Friday, March 10, 2017
Habits and conventions...
Others, though, have life experiences more akin to mine. Just to make one example: I have a neighbor who is older than I am, and has spent his entire working life around machinery. While fixing an irrigation pipe last summer, he ran into trouble that he thought was caused by his arthritis interfering with his finger strength – he was unable to remove a 6" long nipple. He called me over to help him out. The pipe unscrewed easily, and when my neighbor saw me do it, he immediately started making fun of himself – because he'd been trying to tighten it! Fifty years of field experience with machinery, and he still didn't have the directionality of threads down pat. In fact, I discovered, he relied on a little jingle (“righty tighty, lefty loosy”) to jog his memory, but somehow he'd messed that up. He told me that he's always had trouble remembering the direction to turn bolts, etc. He's even marked his tools with arrows to help him remember.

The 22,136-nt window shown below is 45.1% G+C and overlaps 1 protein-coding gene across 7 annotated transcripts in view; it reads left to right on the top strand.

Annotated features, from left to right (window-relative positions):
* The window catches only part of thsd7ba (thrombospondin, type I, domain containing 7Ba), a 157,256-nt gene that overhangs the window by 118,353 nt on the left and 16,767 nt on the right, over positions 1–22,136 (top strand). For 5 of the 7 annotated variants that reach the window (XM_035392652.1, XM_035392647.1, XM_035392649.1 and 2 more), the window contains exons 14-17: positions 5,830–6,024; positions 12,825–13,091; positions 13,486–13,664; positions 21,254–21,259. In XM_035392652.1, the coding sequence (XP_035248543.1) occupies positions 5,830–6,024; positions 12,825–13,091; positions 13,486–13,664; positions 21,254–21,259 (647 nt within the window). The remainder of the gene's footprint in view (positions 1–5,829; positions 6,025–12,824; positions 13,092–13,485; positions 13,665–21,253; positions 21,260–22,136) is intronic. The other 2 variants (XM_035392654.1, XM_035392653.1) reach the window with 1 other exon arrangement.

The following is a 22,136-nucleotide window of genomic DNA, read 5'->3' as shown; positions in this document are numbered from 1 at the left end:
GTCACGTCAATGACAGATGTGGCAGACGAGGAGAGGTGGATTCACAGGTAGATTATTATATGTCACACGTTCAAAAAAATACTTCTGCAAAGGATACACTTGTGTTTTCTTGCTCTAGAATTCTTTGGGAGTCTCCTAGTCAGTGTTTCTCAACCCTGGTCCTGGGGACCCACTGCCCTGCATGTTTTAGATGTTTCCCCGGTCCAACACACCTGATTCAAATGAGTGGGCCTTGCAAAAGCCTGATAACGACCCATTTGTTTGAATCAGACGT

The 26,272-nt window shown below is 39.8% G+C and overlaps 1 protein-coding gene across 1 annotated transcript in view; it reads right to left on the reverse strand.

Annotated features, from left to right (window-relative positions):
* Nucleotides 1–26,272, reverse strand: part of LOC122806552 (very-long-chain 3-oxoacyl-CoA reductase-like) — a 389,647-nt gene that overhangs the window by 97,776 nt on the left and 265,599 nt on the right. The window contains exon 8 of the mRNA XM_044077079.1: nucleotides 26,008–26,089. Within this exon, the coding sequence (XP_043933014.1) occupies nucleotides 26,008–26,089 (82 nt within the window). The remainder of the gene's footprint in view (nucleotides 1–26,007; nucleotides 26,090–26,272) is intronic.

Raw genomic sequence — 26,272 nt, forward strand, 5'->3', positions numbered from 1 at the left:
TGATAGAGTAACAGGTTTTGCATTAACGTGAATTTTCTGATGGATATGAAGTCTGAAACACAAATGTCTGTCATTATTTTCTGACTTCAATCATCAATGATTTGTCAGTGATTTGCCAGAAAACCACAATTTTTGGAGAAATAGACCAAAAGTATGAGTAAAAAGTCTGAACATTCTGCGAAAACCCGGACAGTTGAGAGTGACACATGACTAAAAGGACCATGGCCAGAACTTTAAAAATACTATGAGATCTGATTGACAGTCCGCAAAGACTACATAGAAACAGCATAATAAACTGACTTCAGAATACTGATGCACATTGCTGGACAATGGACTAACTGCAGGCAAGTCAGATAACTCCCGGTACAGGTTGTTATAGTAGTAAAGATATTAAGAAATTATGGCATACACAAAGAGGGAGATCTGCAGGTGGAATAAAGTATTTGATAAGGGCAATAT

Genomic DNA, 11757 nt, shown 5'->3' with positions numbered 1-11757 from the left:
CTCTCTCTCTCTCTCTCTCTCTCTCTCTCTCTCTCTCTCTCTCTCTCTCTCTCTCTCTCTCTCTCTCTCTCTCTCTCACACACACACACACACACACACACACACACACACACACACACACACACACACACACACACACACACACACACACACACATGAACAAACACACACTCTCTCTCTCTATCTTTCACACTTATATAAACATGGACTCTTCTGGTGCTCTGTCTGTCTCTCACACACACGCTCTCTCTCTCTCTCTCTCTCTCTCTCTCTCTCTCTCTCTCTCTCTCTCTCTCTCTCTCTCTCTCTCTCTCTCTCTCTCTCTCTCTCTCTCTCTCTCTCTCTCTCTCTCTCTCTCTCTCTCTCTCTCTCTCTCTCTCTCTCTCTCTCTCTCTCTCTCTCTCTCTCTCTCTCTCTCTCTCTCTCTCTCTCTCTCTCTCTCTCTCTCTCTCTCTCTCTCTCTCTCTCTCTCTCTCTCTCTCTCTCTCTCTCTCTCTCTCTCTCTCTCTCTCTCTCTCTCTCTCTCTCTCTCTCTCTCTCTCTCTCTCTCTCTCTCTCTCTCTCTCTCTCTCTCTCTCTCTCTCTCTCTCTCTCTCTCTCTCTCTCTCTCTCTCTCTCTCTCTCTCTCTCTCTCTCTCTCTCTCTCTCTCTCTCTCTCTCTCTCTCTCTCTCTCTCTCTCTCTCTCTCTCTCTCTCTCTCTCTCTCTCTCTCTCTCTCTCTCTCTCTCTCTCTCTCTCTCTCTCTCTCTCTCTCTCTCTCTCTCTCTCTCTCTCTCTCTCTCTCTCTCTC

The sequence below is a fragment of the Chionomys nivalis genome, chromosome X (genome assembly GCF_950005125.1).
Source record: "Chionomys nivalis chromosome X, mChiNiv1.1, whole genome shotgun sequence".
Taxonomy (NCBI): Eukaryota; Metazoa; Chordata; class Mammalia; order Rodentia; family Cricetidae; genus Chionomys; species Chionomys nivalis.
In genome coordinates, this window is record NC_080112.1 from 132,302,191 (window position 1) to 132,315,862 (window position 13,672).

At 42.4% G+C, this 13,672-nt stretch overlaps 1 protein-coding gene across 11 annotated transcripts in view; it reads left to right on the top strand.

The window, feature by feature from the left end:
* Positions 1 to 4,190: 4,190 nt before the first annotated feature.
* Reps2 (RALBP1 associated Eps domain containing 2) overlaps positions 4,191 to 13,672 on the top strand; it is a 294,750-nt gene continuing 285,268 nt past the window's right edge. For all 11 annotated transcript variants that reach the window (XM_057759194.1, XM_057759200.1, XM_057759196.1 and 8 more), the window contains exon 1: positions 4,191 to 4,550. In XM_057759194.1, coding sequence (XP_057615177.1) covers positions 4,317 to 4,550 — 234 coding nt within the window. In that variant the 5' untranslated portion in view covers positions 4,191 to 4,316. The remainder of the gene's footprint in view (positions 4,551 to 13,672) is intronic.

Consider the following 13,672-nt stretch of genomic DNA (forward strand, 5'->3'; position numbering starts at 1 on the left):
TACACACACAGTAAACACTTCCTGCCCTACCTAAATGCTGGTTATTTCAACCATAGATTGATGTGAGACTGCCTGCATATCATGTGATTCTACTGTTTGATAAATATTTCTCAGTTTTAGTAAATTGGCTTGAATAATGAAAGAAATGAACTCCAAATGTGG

Thinking about this apparent dichotomy (people who can or can't easily remember thread directions) got me to wondering if it might be related to dyslexia. A little googling quickly eliminated that hypothesis: dyslexia is strictly related to words (as you can see from the word's roots!), and doesn't affect any other abilities so far as I can tell from the studies I scanned. I learned thread directions so long ago that I can't recall at all whether it was difficult for me to learn. Anything you've learned so well that it's now not even raised to a conscious level is, I suspect, like that.
Might it be related to one's spatial reasoning ability? That's an area where the tests I've taken indicate I have a high ability, and it's also (feminists, avert your eyes) one where women score, on average, considerably below men. Some men, obviously, score low as well. I wonder how well this ability correlates with the ease of internalizing thread direction? Or the sense of “proper” twist-em direction? :)